Courthouse Journal Blog

The Courthouse Journal is the official weekly newsletter of the Washington Association of County Officials. The Courthouse Journal Blog is a collection of publications relevant to WACO members, their staff, and others. *This blog is not updated on a schedule.

View All Posts

Jun 02


Posted on June 2, 2023 at 8:31 AM by Timothy Grisham

Social Media is a complex topic from both a legal and policy standpoint. Because of this, WACO is happy to share with our members of our reference points and best practices on the topic. 

Public perception is influenced by several factors. Everyday your office interacts with several stakeholders, an informed and un-informed public at large, media, etc., as well as strives to engage otherwise unengaged members of diverse communities and stakeholders.    

To foster positive collaborations with a diverse group of interested parties, audience engagement only strengthens your ability to serve the people of your communities, as well as leverage a wider support for your office goals. 

A key component to growing your audience, and reaching new demographics, is taking in and adapting to feedback. Note what kinds of messages are resonating through various channels. It is important not only to track what resonates, but also what is being said. Social media relies in large part on participatory involvement.  

The strength of social media, much like social capital, or traditional social connections is not through direct communication, but the ability to communicate to one set of individuals and build on their separate set of partners to spread your messaging to an audience not immediately within your reach. It is through strengthening these relationships that your own audience and reach grows. 

 Basic Social Media Principals  

 These principles are universal when using social media officially, professionally or personally.  

 Be aware: communication via social media is powerful. Social media tools allow information to be communicated almost instantly to a broad audience, perhaps literally around the world.  

  • Communication via social media (for example on Facebook) is often not anonymous. Privacy settings may not create the level of privacy intended and even “anonymous” posts may not actually be or truly remain anonymous.  
  • Communications via social media are recorded and widely available for an indefinite length of time. 

 Be responsible. Be responsible for material posted. At times employees may use social media for official or professional agency business purposes; however, employees may be perceived by others as speaking on behalf of WACO regardless of intent or authority to do so. Carefully consider content and how it may be perceived. What is published will be accessible for some time and, in some cases, indefinitely.   

Be honest and transparent. Honesty – or dishonesty – will be quickly noticed in the social media environment. Don’t communicate under anyone else’s name or photo. Don’t use fake names.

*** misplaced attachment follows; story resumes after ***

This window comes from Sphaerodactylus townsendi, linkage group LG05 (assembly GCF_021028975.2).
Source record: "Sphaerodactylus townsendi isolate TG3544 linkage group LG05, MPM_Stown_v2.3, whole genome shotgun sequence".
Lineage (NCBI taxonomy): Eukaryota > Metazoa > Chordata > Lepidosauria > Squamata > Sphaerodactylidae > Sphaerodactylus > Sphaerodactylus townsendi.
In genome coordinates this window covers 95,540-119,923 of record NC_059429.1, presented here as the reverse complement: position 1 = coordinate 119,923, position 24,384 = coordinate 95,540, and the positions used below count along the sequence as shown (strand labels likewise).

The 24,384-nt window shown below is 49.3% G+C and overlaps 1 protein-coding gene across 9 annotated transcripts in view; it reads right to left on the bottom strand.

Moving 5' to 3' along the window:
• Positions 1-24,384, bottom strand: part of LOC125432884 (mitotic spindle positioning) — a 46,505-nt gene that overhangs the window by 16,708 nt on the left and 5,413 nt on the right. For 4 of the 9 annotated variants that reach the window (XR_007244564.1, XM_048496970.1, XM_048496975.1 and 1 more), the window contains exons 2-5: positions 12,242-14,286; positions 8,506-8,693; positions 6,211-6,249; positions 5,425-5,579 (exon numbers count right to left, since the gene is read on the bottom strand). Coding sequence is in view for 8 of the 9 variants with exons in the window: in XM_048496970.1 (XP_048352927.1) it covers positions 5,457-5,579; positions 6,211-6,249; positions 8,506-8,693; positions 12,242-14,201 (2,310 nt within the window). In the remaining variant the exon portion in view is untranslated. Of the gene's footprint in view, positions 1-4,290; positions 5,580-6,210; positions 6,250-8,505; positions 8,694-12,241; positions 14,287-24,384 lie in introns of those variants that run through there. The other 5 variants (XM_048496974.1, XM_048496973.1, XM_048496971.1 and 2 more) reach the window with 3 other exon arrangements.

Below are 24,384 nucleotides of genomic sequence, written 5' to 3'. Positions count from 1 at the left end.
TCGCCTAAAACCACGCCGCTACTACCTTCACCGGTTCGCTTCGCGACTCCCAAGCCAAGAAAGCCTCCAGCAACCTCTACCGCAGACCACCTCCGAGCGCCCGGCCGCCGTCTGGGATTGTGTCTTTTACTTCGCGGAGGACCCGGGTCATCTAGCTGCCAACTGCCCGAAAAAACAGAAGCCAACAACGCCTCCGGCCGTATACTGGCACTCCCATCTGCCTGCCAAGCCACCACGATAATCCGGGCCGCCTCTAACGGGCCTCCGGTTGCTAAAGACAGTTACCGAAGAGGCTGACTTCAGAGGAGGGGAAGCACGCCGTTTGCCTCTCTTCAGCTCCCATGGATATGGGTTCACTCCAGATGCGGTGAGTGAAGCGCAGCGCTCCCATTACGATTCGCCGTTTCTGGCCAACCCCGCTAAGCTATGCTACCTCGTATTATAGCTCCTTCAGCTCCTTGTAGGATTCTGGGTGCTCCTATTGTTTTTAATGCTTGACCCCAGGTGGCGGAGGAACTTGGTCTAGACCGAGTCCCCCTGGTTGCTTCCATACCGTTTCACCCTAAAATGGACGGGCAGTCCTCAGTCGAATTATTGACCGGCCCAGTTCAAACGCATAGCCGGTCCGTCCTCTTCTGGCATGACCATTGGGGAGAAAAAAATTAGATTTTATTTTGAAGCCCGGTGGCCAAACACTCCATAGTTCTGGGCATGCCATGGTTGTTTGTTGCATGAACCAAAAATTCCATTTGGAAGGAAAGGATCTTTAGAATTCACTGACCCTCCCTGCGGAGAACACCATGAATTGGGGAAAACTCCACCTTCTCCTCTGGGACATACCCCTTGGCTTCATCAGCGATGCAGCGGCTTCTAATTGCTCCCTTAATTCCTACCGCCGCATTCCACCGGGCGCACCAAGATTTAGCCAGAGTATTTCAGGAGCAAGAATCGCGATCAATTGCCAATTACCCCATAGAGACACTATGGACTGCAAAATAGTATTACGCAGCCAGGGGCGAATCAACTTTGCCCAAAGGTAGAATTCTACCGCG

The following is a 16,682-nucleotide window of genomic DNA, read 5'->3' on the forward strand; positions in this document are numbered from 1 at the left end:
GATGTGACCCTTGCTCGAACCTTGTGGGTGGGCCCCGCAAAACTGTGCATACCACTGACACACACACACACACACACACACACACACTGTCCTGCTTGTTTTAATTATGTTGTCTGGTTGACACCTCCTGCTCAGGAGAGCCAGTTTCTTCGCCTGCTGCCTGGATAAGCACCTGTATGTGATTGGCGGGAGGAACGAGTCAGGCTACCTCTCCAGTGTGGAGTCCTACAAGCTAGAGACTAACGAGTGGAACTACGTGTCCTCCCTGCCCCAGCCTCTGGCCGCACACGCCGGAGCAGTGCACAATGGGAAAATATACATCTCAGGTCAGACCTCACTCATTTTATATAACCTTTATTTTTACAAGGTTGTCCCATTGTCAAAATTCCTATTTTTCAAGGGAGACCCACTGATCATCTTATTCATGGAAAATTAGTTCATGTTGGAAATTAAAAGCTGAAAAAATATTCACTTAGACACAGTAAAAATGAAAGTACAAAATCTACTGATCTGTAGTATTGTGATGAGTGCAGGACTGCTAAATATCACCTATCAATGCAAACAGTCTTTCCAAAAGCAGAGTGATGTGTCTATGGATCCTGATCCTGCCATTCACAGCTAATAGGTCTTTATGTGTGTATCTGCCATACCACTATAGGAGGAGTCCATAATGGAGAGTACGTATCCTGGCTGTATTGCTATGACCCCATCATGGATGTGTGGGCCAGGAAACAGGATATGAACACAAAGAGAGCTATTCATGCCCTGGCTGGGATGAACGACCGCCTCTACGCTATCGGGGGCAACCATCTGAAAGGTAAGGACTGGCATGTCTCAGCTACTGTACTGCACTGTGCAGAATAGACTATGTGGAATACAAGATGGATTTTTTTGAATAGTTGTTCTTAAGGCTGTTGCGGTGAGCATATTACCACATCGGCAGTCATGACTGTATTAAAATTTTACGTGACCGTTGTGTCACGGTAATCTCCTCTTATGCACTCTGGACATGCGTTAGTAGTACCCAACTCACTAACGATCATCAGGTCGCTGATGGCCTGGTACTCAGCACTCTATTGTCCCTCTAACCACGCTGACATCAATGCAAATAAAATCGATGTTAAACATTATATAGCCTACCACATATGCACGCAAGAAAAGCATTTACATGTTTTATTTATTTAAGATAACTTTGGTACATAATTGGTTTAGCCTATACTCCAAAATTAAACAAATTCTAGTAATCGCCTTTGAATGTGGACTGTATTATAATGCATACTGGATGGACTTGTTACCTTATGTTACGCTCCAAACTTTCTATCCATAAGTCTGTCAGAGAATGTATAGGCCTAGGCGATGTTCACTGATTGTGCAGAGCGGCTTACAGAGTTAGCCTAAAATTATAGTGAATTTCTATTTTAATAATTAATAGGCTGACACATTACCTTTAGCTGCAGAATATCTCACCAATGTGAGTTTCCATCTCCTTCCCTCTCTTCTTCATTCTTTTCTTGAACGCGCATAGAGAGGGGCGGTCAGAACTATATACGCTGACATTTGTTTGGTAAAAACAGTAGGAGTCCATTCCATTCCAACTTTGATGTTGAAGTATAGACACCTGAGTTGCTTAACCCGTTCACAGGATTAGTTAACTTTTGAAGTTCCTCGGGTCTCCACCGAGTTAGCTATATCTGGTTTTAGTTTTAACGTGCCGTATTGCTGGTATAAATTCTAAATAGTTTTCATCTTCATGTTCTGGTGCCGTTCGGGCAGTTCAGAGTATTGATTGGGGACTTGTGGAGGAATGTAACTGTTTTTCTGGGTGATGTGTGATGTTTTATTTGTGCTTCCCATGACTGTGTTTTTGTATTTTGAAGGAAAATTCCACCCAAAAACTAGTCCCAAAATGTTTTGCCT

Correct errors quickly. If a mistake is made, admit it. Be upfront and quickly provide the correct information. If appropriate, modify an earlier post to make it clear that the error has been corrected.   

Be respectful. When disagreeing with others’ opinions, keep it appropriate and polite. Do not use defamatory or libelous language or engage in damaging innuendo. Do not use abusive, threatening, offensive, obscene, explicit or racist language.  

Be relevant and add value. The best way to get content read is to contribute information that people value. Social communication from WACO should help citizens, partners and co-workers. It can be thought-provoking and should build a sense of community. If social communication helps people improve knowledge or skills, build their businesses, do their jobs, solve problems, or understand the community better, then it is adding value.  

Be conversational. When communicating via social media, use the same approach that one would use when talking to a person on the phone. Bring in personality to personalize the voice/tone of the agency. Use plain language and avoid using government jargon or acronyms. Consider content that is open-ended and invites responses. Encourage comments. Broaden the conversation by referring to others who are commenting about the same topic and allowing content to be shared or syndicated. When shortening words to save space, utilize commonly used shorthand.  

Abide by social media provider rules. By joining a particular social network or service, an employee agrees to abide by that provider’s terms of service.  

Handling negative comments. The purpose of many social media sites is to engage and get feedback from the public. One should expect that some of the feedback received will be negative. Some effective ways to respond to negative comments include: 

  • Providing accurate information 
  • Respectfully disagree 
  • Acknowledge that it is possible to hold different points of view 

Sample Social Media policy (see page 90):

MRSC has a fantastic section to explore the topic: 

While the AG has a great resource on Social Media and public records: